‘See You Yesterday’ misses its moment

Eden Duncan-Smith and Dante Crichlow in See You Yesterday (2019)

See Your Yesterday (2019)

Directed by Stefon Bristol

Quick, think of the last movie you saw in which inner-city black teens enjoy a STEM-focused education and also have social lives outside of school. Could you think of any? I couldn’t. Not until “See You Yesterday,” the Spike Lee-produced Netflix original based on director Stefon Bristol’s 2017 short. It’s a shame that a movie featuring bright young black kids is remarkable, but, even in 2019, it still was. Even more commendable is the fact that the high schoolers aren’t just trying to get smart or rich in order to leave their neighborhood, like we so often see. “See You Yesterday” isn’t about leaving trouble behind—it’s about facing the problems that plague your community head-on. Kudos to Bristol for promoting that message. If only his execution had matched his intentions.

On the first day of summer break, best friends C.J. (Eden Duncan Smith) and Calvin (Dante Crichlow) finish building a mechanism that allows them to go back in time one whole day—but only for about ten minutes at a time. A few days later, when police shoot and kill an innocent man, the pair go back again to undo the tragedy. Predictably, carelessness only makes the situation in the present timeline even worse. No matter what they try, they can’t get the outcome they want. Is there any hope of pushing back against fate?

Eden Duncan-Smith and Dante Crichlow in See You Yesterday (2019)

“See You Yesterday” sees people going to extraordinary lengths to try to prevent police overzealousness. I wish we could get to a point where young adult movies by black filmmakers didn’t have to feature police shootings, but no one can blame them for hammering this point home until the reality changes. Keep kneeling, keep protesting, keep making movies. Hopefully, something can spark a necessary change in police culture. But at the moment we are introduced to the character who will eventually be shot by a cop, I predicted that he would be shot by a cop. I predicted that time travel would be used to try to save him. I would have been more surprised if that hadn’t been the case. But, since so many movies in the past couple of years have focused on police killings of black men (“The Hate U Give,” “Blindspotting,” “Monsters and Men”) it seemed to me like an inevitability.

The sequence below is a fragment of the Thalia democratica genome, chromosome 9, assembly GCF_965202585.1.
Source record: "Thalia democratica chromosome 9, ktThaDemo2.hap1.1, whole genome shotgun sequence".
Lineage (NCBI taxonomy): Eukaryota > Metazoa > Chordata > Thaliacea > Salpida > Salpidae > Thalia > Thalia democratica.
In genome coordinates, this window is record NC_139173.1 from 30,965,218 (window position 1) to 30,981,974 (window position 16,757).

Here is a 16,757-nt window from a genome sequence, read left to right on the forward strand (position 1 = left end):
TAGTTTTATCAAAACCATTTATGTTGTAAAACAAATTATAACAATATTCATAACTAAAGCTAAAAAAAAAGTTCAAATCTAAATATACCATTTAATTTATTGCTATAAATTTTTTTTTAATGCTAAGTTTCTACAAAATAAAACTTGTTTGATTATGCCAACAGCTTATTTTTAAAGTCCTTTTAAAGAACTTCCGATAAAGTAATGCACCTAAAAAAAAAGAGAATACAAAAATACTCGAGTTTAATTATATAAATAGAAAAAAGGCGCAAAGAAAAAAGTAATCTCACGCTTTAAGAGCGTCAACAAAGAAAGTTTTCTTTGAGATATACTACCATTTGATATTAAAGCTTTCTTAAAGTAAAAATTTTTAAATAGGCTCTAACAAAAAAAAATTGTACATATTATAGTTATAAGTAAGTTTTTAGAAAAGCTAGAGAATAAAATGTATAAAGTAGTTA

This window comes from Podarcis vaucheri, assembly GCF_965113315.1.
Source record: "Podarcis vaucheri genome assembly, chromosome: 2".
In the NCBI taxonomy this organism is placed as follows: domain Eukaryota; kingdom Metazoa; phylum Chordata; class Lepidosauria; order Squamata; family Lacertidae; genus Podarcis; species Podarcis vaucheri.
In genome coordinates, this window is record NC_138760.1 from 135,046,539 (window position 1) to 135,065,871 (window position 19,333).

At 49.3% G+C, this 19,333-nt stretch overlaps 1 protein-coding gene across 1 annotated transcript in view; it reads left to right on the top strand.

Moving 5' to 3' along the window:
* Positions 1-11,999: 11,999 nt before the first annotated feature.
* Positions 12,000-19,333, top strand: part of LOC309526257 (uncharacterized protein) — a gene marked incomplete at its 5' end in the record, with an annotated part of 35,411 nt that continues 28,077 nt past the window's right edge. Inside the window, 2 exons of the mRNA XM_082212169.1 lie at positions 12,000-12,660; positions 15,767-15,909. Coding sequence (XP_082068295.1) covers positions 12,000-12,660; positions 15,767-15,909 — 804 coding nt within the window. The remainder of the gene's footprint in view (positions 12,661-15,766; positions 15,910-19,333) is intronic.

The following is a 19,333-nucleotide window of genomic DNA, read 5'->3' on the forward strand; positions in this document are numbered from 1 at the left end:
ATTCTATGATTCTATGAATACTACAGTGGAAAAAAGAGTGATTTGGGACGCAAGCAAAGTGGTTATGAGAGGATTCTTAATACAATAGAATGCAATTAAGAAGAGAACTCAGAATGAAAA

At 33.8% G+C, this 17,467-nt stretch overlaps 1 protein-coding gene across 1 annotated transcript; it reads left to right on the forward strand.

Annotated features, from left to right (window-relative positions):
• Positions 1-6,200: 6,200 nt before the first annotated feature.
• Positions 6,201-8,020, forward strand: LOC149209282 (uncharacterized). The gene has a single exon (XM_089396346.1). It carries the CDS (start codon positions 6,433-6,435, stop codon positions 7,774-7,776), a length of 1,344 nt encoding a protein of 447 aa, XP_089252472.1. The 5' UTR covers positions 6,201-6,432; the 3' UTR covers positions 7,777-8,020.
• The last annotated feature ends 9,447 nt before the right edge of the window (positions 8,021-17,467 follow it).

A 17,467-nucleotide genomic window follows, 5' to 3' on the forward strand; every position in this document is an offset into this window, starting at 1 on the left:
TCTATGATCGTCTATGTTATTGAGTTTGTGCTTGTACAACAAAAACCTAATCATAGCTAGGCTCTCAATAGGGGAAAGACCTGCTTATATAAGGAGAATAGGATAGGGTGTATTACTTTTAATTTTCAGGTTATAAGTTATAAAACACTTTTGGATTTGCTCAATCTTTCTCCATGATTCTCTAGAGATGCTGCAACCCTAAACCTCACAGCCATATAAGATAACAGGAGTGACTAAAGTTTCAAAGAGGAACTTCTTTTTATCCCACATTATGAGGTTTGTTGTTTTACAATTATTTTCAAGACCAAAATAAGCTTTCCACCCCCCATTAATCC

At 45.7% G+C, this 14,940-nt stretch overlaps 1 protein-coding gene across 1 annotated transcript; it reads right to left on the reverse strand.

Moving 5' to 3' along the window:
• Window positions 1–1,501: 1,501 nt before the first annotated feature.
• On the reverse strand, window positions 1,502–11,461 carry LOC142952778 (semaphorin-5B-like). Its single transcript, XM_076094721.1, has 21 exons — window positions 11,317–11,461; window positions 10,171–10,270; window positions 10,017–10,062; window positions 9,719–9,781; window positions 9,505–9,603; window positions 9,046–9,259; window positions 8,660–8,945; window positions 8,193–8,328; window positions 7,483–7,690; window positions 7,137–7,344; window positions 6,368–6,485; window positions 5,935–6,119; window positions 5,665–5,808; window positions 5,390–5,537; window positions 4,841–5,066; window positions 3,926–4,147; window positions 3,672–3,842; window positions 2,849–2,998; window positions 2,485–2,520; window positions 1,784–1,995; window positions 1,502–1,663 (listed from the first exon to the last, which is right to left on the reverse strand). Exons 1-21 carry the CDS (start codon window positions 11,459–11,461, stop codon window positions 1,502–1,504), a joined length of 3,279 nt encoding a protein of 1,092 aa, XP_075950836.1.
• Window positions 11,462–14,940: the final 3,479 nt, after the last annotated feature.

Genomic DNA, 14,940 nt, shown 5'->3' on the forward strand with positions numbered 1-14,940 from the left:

Eden Duncan-Smith and Dante Crichlow in See You Yesterday (2019)

Speaking specifically of young adult movies featuring a police shooting, “The Hate U Give” did it way better. Plus, it did it within the confines of a PG-13 rating. “See You Yesterday,” on the other hand, was slapped with a TV-MA rating for language. A movie with teenage main characters and a message fit for young adults might get blocked by parents’ overprotective safety settings so that their children cannot even see it. “See You Yesterday” doesn’t strike me as a movie made for adults, but the f-words and n-words deemed it as such. It feels like a missed opportunity to get a positive message in the ears of those who need to hear it most.

Like other time travel movies, “See You Yesterday” becomes so convoluted that its non-ending feels like a slap in the face. If not closure, the movie at least needed to provide a few more answers to clear up what was happening. Ultimately, while I loved that “See You Yesterday” 1) featured lovable characters who want a future in STEM fields; 2) boasted two great lead actors with bright futures (or pasts??? LOL); and 3) drilled into its social justice message that cops need to do what they’re taught, I hate that it failed to 1) get its message out to the right audience and 2) craft an original time travel story that broke the mold. While I never really lost interest, for the right alternative plans I would’ve stopped this movie midway through and walked away without finishing it later.

5.5/10

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